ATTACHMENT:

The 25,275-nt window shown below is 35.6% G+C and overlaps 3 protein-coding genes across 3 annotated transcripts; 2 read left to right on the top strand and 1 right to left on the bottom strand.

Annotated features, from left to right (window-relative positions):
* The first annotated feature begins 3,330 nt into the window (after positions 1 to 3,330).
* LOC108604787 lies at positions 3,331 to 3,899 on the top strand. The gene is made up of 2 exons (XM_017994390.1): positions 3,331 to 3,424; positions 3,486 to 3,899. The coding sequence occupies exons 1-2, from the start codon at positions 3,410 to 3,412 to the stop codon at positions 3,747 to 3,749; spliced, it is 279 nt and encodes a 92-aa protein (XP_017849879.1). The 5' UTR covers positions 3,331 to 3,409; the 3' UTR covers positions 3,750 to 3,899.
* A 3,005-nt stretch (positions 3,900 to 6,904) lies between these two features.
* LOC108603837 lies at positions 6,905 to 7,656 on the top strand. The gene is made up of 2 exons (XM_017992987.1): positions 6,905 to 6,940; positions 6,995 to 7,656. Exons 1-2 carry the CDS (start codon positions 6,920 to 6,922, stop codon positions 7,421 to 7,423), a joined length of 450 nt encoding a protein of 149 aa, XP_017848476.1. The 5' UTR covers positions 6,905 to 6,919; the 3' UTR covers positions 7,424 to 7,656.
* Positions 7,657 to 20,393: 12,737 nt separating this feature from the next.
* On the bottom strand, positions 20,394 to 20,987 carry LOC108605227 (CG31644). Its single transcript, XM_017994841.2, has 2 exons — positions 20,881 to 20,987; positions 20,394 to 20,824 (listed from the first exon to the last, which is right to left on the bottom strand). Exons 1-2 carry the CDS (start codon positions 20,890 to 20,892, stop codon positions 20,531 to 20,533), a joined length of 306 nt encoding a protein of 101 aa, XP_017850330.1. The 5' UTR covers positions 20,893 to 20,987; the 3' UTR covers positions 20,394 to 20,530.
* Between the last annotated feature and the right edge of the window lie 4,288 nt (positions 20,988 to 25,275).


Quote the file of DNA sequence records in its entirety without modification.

The 25,275-nt window shown below is 35.6% G+C and overlaps 3 protein-coding genes across 3 annotated transcripts; 2 read left to right on the top strand and 1 right to left on the bottom strand.

Annotated features, from left to right (window-relative positions):
* The first annotated feature begins 3,330 nt into the window (after positions 1 to 3,330).
* LOC108604787 lies at positions 3,331 to 3,899 on the top strand. The gene is made up of 2 exons (XM_017994390.1): positions 3,331 to 3,424; positions 3,486 to 3,899. The coding sequence occupies exons 1-2, from the start codon at positions 3,410 to 3,412 to the stop codon at positions 3,747 to 3,749; spliced, it is 279 nt and encodes a 92-aa protein (XP_017849879.1). The 5' UTR covers positions 3,331 to 3,409; the 3' UTR covers positions 3,750 to 3,899.
* A 3,005-nt stretch (positions 3,900 to 6,904) lies between these two features.
* LOC108603837 lies at positions 6,905 to 7,656 on the top strand. The gene is made up of 2 exons (XM_017992987.1): positions 6,905 to 6,940; positions 6,995 to 7,656. Exons 1-2 carry the CDS (start codon positions 6,920 to 6,922, stop codon positions 7,421 to 7,423), a joined length of 450 nt encoding a protein of 149 aa, XP_017848476.1. The 5' UTR covers positions 6,905 to 6,919; the 3' UTR covers positions 7,424 to 7,656.
* Positions 7,657 to 20,393: 12,737 nt separating this feature from the next.
* On the bottom strand, positions 20,394 to 20,987 carry LOC108605227 (CG31644). Its single transcript, XM_017994841.2, has 2 exons — positions 20,881 to 20,987; positions 20,394 to 20,824 (listed from the first exon to the last, which is right to left on the bottom strand). Exons 1-2 carry the CDS (start codon positions 20,890 to 20,892, stop codon positions 20,531 to 20,533), a joined length of 306 nt encoding a protein of 101 aa, XP_017850330.1. The 5' UTR covers positions 20,893 to 20,987; the 3' UTR covers positions 20,394 to 20,530.
* Between the last annotated feature and the right edge of the window lie 4,288 nt (positions 20,988 to 25,275).